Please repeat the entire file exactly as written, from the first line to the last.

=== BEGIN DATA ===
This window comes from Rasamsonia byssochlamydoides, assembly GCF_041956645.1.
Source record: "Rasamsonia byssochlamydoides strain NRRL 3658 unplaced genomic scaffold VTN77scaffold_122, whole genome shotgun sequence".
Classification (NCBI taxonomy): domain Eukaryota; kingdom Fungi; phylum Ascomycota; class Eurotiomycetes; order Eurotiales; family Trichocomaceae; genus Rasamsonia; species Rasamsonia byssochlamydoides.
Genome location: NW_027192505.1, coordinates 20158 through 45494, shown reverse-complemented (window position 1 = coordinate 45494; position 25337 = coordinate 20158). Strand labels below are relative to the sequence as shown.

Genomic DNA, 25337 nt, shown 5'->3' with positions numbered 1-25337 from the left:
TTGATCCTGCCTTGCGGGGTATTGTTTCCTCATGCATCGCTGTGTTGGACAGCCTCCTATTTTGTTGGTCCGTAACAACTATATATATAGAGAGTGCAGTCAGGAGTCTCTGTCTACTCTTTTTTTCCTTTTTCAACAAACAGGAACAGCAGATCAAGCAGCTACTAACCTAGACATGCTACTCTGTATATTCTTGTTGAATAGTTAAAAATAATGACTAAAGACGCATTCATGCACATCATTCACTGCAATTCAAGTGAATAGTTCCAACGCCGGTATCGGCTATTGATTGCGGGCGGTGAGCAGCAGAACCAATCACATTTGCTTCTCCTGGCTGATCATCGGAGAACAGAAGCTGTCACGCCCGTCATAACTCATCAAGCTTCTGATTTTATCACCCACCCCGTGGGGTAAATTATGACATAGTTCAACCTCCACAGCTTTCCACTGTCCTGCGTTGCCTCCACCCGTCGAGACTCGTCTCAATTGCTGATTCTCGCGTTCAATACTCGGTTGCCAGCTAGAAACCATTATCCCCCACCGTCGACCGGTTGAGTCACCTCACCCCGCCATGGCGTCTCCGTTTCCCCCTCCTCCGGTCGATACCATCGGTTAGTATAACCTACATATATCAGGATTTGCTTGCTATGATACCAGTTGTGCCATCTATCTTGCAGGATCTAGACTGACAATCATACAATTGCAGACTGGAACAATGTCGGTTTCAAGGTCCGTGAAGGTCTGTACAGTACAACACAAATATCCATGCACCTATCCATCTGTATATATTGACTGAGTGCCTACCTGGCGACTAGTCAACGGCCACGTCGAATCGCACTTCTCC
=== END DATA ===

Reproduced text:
This window comes from Rasamsonia byssochlamydoides, assembly GCF_041956645.1.
Source record: "Rasamsonia byssochlamydoides strain NRRL 3658 unplaced genomic scaffold VTN77scaffold_122, whole genome shotgun sequence".
Classification (NCBI taxonomy): domain Eukaryota; kingdom Fungi; phylum Ascomycota; class Eurotiomycetes; order Eurotiales; family Trichocomaceae; genus Rasamsonia; species Rasamsonia byssochlamydoides.
Genome location: NW_027192505.1, coordinates 20158 through 45494, shown reverse-complemented (window position 1 = coordinate 45494; position 25337 = coordinate 20158). Strand labels below are relative to the sequence as shown.

Genomic DNA, 25337 nt, shown 5'->3' with positions numbered 1-25337 from the left:
TTGATCCTGCCTTGCGGGGTATTGTTTCCTCATGCATCGCTGTGTTGGACAGCCTCCTATTTTGTTGGTCCGTAACAACTATATATATAGAGAGTGCAGTCAGGAGTCTCTGTCTACTCTTTTTTTCCTTTTTCAACAAACAGGAACAGCAGATCAAGCAGCTACTAACCTAGACATGCTACTCTGTATATTCTTGTTGAATAGTTAAAAATAATGACTAAAGACGCATTCATGCACATCATTCACTGCAATTCAAGTGAATAGTTCCAACGCCGGTATCGGCTATTGATTGCGGGCGGTGAGCAGCAGAACCAATCACATTTGCTTCTCCTGGCTGATCATCGGAGAACAGAAGCTGTCACGCCCGTCATAACTCATCAAGCTTCTGATTTTATCACCCACCCCGTGGGGTAAATTATGACATAGTTCAACCTCCACAGCTTTCCACTGTCCTGCGTTGCCTCCACCCGTCGAGACTCGTCTCAATTGCTGATTCTCGCGTTCAATACTCGGTTGCCAGCTAGAAACCATTATCCCCCACCGTCGACCGGTTGAGTCACCTCACCCCGCCATGGCGTCTCCGTTTCCCCCTCCTCCGGTCGATACCATCGGTTAGTATAACCTACATATATCAGGATTTGCTTGCTATGATACCAGTTGTGCCATCTATCTTGCAGGATCTAGACTGACAATCATACAATTGCAGACTGGAACAATGTCGGTTTCAAGGTCCGTGAAGGTCTGTACAGTACAACACAAATATCCATGCACCTATCCATCTGTATATATTGACTGAGTGCCTACCTGGCGACTAGTCAACGGCCACGTCGAATCGCACTTCTCC